Changing the country without a big majority. What’s left for Biden is to use is bare majority and exploit Senate rules for budget “reconciliation,” as he did for his Covid relief bill and as Republicans did for their tax cuts bill under Trump.
He’ll need complete Democratic unity to work this way and it’s clear West Virginia Sen. Joe Manchin, the Senate’s most important Democrat, has little appetite to enable new spending.
Landslides lead to legislation. Another key difference between Biden’s efforts now and the social programs of the 1930s and 1960s is in the strength of FDR and LBJ’s election wins.
FDR won the vast majority of states in 1932, except the Northeast, and he bucked the trend of an incumbent losing power by gaining nine Senate seats in 1934. Months later, he was signing Social Security into law.
In 1964, Johnson won the vast majority of the states, except in the South.
Zelizer told me in an email that Medicare was a campaign issue that year between Johnson and Republican Barry Goldwater, who opposed Medicare.
Republicans were terrified of being like him so they started to compromise,” Zelizer said, although he added there are other key differences, including the growing cost of those previous programs.
“But Biden is showing that a lot is still possible if you can keep every Democrat on the same page and are willing to use tools like reconciliation,” he said.
Can Biden win a stronger majority? 2022 is closer than you think, and picking up a workable Senate majority, would help him be less reliant on the whims of Manchin. A filibuster-proof majoirty seems like pipe dream, but anything more than their current 50 would be a step in the right direction for Democrats, who also have to hold a slim House majority.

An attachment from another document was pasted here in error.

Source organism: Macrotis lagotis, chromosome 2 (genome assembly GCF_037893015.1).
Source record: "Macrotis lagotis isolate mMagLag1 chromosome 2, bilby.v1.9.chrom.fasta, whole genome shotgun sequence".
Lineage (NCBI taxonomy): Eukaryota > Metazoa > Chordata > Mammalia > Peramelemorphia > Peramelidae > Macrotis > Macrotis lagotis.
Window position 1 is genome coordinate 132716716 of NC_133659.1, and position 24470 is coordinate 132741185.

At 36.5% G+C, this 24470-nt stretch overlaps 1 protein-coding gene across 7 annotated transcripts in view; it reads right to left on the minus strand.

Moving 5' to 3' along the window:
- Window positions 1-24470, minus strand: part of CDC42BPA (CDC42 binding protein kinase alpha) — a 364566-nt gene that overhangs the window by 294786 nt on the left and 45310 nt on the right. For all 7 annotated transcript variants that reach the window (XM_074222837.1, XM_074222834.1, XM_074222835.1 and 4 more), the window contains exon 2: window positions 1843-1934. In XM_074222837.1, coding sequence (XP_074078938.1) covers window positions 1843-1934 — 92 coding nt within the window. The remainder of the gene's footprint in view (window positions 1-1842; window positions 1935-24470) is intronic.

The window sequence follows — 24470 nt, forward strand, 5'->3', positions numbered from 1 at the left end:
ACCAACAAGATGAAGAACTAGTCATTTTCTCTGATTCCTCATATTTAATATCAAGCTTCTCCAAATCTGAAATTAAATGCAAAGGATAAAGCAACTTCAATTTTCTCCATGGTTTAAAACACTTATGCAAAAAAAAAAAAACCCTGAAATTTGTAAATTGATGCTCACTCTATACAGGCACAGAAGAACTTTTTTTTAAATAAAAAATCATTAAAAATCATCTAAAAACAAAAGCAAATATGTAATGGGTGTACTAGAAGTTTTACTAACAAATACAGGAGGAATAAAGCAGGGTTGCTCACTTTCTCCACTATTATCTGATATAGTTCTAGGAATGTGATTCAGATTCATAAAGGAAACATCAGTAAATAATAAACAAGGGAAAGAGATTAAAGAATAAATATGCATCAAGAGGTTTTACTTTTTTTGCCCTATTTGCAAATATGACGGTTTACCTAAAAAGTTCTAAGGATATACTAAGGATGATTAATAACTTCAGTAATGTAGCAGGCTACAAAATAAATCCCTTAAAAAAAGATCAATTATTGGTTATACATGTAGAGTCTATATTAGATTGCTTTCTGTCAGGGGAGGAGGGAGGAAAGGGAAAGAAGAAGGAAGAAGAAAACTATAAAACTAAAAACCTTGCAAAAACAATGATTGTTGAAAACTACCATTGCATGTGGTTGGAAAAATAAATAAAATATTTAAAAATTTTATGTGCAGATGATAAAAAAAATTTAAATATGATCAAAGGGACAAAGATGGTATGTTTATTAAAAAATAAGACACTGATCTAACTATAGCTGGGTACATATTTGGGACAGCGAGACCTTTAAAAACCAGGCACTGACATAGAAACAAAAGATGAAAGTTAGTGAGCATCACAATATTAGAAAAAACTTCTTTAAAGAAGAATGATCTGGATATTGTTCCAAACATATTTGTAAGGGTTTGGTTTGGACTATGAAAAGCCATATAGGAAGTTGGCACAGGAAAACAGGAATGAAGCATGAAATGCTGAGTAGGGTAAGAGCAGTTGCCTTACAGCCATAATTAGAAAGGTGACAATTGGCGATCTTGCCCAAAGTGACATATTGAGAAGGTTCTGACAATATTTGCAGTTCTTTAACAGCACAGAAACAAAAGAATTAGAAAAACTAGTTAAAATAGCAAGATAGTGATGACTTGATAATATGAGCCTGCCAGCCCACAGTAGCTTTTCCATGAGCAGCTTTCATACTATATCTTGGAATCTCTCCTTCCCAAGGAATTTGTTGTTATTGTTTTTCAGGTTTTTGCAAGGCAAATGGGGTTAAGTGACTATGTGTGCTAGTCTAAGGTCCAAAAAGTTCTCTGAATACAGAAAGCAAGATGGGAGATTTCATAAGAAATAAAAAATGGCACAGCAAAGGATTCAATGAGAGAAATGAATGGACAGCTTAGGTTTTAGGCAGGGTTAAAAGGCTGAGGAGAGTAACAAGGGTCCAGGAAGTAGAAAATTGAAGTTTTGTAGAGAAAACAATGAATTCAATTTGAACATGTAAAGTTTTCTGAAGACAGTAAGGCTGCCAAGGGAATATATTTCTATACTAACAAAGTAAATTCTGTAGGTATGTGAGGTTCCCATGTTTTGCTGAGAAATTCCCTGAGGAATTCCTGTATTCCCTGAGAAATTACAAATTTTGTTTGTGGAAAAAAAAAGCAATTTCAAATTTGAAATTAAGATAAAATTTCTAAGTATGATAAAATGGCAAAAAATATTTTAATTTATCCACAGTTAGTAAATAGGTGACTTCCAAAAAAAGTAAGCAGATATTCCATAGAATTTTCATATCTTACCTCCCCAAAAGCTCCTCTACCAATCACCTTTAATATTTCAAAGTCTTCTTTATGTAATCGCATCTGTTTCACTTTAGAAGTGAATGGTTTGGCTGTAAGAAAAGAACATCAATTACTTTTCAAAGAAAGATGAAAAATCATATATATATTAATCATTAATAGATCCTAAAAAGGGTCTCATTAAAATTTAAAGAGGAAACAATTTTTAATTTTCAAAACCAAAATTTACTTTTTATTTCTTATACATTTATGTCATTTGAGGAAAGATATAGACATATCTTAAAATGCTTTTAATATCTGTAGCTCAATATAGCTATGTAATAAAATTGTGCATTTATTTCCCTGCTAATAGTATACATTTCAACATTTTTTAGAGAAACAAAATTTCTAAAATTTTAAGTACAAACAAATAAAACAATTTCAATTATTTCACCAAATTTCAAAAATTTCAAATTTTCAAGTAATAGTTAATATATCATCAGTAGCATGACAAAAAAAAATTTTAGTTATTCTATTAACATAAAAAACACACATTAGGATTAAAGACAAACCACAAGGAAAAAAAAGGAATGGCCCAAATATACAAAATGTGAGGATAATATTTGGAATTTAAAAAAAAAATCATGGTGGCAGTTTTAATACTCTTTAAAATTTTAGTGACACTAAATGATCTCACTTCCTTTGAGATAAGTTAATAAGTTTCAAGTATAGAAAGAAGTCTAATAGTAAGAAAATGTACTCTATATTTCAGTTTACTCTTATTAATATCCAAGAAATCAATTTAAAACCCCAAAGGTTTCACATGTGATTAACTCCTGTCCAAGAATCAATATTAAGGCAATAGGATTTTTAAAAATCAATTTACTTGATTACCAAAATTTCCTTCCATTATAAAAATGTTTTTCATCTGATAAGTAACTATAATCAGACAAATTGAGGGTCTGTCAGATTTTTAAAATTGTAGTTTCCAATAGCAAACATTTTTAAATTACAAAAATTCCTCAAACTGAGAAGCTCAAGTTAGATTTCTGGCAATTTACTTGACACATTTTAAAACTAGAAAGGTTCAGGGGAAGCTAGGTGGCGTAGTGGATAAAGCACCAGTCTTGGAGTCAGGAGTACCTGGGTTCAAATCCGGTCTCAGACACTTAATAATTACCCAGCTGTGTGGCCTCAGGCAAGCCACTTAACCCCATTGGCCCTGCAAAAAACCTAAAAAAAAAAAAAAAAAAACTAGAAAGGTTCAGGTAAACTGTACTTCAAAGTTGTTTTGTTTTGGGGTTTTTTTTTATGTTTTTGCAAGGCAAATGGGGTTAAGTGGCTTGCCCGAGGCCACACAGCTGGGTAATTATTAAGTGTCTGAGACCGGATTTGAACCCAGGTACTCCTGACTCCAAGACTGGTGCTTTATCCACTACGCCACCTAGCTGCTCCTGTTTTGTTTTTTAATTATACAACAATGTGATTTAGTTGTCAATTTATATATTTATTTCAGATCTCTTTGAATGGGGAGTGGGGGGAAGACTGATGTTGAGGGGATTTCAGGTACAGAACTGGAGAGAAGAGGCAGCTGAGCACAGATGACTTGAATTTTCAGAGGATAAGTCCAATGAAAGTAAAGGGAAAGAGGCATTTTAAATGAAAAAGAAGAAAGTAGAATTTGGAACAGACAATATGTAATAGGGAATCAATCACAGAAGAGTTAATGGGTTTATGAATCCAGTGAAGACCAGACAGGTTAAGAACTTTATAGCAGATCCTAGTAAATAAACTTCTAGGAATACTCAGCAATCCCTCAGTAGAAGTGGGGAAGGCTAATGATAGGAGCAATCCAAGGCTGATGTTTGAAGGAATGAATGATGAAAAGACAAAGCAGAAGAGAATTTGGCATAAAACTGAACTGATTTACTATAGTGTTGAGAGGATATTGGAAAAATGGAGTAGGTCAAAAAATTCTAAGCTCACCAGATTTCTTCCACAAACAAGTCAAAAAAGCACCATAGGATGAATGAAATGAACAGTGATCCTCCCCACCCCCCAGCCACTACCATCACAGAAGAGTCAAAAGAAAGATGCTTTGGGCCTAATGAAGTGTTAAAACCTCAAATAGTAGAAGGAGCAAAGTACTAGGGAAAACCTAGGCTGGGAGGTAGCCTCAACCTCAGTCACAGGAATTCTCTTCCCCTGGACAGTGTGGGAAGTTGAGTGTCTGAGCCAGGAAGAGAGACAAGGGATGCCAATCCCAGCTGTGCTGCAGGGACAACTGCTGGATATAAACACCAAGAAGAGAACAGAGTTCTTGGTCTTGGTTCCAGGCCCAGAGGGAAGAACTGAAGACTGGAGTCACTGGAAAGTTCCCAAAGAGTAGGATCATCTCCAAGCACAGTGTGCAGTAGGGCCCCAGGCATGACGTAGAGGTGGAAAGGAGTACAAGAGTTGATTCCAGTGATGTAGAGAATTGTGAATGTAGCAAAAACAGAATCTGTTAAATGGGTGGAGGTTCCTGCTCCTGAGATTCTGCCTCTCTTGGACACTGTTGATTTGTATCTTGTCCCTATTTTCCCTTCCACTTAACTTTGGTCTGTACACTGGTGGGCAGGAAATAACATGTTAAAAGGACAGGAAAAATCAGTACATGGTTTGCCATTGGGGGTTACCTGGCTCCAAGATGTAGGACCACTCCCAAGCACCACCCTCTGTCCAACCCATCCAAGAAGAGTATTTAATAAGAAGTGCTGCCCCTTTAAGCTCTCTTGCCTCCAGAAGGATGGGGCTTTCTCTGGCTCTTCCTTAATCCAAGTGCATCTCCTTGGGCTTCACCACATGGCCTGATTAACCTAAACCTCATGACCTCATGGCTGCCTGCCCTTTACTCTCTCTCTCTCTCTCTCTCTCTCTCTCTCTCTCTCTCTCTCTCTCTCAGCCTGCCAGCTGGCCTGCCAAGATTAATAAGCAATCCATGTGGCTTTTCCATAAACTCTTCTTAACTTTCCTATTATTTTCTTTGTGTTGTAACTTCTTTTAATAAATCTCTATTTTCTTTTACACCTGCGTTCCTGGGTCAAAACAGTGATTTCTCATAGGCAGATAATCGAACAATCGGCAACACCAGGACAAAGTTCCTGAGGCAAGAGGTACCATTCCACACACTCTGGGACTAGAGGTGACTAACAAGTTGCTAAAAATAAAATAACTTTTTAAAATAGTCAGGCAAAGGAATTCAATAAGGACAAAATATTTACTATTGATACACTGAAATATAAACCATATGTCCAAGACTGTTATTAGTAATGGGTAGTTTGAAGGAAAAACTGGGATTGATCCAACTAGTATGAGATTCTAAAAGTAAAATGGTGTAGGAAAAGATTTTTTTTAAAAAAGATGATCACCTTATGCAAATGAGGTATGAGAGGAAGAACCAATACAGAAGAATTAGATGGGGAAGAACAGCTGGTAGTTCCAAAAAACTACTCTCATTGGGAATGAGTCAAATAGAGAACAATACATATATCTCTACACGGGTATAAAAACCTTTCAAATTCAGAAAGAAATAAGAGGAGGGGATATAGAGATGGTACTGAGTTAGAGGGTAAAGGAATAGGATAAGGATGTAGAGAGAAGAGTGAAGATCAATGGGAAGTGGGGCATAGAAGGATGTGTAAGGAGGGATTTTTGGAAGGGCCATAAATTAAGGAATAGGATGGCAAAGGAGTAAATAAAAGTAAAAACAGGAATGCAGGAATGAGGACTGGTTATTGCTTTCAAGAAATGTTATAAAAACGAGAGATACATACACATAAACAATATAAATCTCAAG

There’s little room for either party to move. Of the 10 Senate seats most likely to flip, according to CNN’s Simone Pathe, 6 are held by Republicans and four are held by Democrats.
Only two of the at-risk seats — Republican Sen. Ron Johnson in Wisconsin and retiring Republican Sen. Pat Toomey in Pennsylvania — are in a state won by the opposing party in the presidential election.
The writing on the wall, at least for now, is that the Senate majority in 2023, whoever holds it, will be slim. Again.
That leaves Biden’s hopes pinned to keeping Democrats united and hoping for the miracle of Republicans will work with him, or exploiting loopholes in Senate rules if he wants a Roosevelt-style rewrite of the social safety net.